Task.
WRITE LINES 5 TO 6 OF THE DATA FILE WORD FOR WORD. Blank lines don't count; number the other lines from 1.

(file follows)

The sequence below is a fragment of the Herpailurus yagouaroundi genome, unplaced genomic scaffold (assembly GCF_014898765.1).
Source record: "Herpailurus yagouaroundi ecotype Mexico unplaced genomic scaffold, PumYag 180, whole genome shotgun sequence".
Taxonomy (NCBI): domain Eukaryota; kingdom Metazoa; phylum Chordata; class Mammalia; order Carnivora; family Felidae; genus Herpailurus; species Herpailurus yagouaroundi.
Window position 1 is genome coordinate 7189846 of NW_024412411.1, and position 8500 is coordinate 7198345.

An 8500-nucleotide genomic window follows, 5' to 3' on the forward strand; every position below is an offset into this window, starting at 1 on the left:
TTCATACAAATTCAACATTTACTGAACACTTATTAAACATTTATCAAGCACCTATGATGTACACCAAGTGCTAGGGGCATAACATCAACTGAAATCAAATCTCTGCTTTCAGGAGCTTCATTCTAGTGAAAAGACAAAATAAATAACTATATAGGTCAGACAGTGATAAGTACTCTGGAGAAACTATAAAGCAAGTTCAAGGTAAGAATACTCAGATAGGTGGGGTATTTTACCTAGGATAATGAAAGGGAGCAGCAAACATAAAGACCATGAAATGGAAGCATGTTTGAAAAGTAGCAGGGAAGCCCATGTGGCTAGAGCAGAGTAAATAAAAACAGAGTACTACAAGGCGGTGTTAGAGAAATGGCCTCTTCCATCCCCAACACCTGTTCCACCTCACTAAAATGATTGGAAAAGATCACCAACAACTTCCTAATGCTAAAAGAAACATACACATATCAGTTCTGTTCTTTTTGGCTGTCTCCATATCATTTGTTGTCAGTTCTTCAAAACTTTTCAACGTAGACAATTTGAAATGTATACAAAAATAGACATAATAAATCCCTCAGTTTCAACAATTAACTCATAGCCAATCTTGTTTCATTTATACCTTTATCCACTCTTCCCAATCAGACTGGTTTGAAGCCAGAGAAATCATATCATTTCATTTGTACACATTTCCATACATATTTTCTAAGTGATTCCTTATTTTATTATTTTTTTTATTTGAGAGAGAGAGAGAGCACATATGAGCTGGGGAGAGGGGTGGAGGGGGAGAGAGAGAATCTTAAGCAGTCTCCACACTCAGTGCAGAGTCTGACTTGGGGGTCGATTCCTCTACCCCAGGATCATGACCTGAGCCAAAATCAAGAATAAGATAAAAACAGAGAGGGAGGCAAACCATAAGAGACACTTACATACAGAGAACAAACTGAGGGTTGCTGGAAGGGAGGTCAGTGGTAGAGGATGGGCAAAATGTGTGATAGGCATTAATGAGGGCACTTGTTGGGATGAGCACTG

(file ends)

An 8500-nucleotide genomic window follows, 5' to 3' on the forward strand; every position below is an offset into this window, starting at 1 on the left:
TTCATACAAATTCAACATTTACTGAACACTTATTAAACATTTATCAAGCACCTATGATGTACACCAAGTGCTAGGGGCATAACATCAACTGAAATCAAATCTCTGCTTTCAGGAGCTTCATTCTAGTGAAAAGACAAAATAAATAACTATATAGGTCAGACAGTGATAAGTACTCTGGAGAAACTATAAAGCAAGTTCAAGGTAAGAATACTCAGATAGGTGGGGTATTTTACCTAGGATAATGAAAGGGAGCAGCAAACATAAAGACCATGAAATGGAAGCATGTTTGAAAAGTAGCAGGGAAGCCCATGTGGCTAGAGCAGAGTAAATAAAAACAGAGTACTACAAGGCGGTGTTAGAGAAATGGCCTCTTCCATCCCCAACACCTGTTCCACCTCACTAAAATGATTGGAAAAGATCACCAACAACTTCCTAATGCTAAAAGAAACATACACATATCAGTTCTGTTCTTTTTGGCTGTCTCCATATCATTTGTTGTCAGTTCTTCAAAACTTTTCAACGTAGACAATTTGAAATGTATACAAAAATAGACATAATAAATCCCTCAGTTTCAACAATTAACTCATAGCCAATCTTGTTTCATTTATACCTTTATCCACTCTTCCCAATCAGACTGGTTTGAAGCCAGAGAAATCATATCATTTCATTTGTACACATTTCCATACATATTTTCTAAGTGATTCCTTATTTTATTATTTTTTTTATTTGAGAGAGAGAGAGAGCACATATGAGCTGGGGAGAGGGGTGGAGGGGGAGAGAGAGAATCTTAAGCAGTCTCCACACTCAGTGCAGAGTCTGACTTGGGGGTCGATTCCTCTACCCCAGGATCATGACCTGAGCCAAAATCAAGAATAAGATAAAAACAGAGAGGGAGGCAAACCATAAGAGACACTTACATACAGAGAACAAACTGAGGGTTGCTGGAAGGGAGGTCAGTGGTAGAGGATGGGCAAAATGTGTGATAGGCATTAATGAGGGCACTTGTTGGGATGAGCACTG